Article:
- The Washington Times - Sunday, October 9, 2005

ANCHORAGE, Alaska (AP) — Let others sneer at southeast Alaska’s so-called “bridge to nowhere.” Leaders in Ketchikan, the small port town on the receiving end of the project, call it a bridge to the future.

The $223 million two-bridge project would connect the town’s airport to Revillagigedo Island, where most of the 13,000 residents of the Ketchikan Gateway Borough live.

The airport is separated from its users by a quarter-mile-wide channel, forcing travelers to catch either a ferry or a water taxi.

Some Ketchikan leaders want to rename the airport after Rep. Don Young, Alaska Republican, for all the federal money he’s brought to the area, including money for the bridge. Mr. Young is chairman of the House Transportation and Infrastructure Committee.

But critics in Alaska and elsewhere say the funds earmarked for the bridge and some other projects in the federal transportation bill would be better spent on hurricane recovery.

Jack Shay, a member of the Ketchikan Borough Assembly who proposed renaming the airport after Mr. Young, said he would have no problem deferring the funds for a year if the money is instead used on Gulf Coast projects.

But he disagrees with opponents who say the bridge is a boondoggle.

“We’ve only been a state a relatively short time, so we’re way behind the other states,” Mr. Shay said. “Don Young has been a great help catching us up with other states.”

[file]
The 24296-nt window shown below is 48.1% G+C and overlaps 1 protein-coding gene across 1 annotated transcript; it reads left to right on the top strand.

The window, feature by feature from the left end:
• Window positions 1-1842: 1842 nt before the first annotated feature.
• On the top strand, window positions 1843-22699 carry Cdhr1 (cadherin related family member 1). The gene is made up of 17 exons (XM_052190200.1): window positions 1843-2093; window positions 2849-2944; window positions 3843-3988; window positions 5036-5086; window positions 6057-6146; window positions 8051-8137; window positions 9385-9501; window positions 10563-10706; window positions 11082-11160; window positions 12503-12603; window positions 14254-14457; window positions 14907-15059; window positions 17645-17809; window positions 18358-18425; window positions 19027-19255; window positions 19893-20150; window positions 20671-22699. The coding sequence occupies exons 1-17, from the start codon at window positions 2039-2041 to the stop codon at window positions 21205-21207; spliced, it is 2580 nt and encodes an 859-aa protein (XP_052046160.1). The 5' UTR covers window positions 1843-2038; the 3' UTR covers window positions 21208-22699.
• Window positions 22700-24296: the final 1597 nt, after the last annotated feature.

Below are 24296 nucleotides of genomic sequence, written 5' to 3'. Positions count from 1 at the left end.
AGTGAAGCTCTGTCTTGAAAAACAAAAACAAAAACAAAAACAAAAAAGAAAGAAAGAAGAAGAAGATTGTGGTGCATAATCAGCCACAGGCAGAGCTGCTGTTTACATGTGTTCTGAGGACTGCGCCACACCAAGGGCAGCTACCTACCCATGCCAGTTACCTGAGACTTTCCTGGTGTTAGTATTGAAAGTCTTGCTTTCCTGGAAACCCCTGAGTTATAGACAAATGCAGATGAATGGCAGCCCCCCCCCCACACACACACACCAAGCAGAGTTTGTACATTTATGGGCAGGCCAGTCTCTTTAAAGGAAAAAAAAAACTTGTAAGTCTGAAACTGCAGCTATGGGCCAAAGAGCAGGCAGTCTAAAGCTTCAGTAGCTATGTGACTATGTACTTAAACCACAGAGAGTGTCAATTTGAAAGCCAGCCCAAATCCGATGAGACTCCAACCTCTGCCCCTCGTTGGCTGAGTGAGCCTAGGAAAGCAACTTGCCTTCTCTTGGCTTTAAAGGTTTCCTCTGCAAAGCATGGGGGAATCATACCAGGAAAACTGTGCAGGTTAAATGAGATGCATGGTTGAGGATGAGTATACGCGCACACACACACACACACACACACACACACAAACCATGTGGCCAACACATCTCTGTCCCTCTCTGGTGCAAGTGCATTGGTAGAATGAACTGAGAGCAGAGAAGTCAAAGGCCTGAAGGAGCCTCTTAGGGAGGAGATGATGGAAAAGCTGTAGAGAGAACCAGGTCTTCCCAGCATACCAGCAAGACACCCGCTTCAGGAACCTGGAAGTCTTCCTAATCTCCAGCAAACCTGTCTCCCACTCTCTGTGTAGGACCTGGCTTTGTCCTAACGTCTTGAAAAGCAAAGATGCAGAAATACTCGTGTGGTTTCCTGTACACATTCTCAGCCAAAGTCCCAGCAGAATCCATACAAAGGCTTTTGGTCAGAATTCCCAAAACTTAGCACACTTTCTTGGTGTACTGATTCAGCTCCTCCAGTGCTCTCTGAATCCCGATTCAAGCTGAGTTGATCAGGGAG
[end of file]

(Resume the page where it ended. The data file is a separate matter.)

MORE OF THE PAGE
Mr. Young has said the federal money helps build basic connections between communities in Alaska, just as the government long ago built connections between cities in the contiguous 48 states.

“Because of its geographical location, Ketchikan has long been recognized as the ‘Gateway to Alaska,’ ” Mr. Young wrote. “Yet the community is accessible only by air and sea and has run out of land.”

The town — Alaska’s entry port for northbound cruise ships — is literally out of room for expansion, said Glen Thompson, a borough assemblyman.

The town is seven blocks wide and eight miles long, backing up to forest and mountains. There’s no place left to go but across the channel to Gravina Island, population 50, where the airport is located. It is relatively flat and prime real estate for development.

A road link between the two shores is crucial for growth, Mr. Thompson said.

Many Alaskans, including some Ketchikan residents, aren’t convinced a bridge is necessary. Ferries run every 15 minutes in summer and every half-hour in winter, said Shannon Spring, who is gathering signatures around town for a petition drive in favor of diverting the money to hurricane victims. A ride across the channel takes just a few minutes, he said.

“I think the bridge should not be built at all,” Mr. Spring said. “It’s ludicrous because of the expense.”



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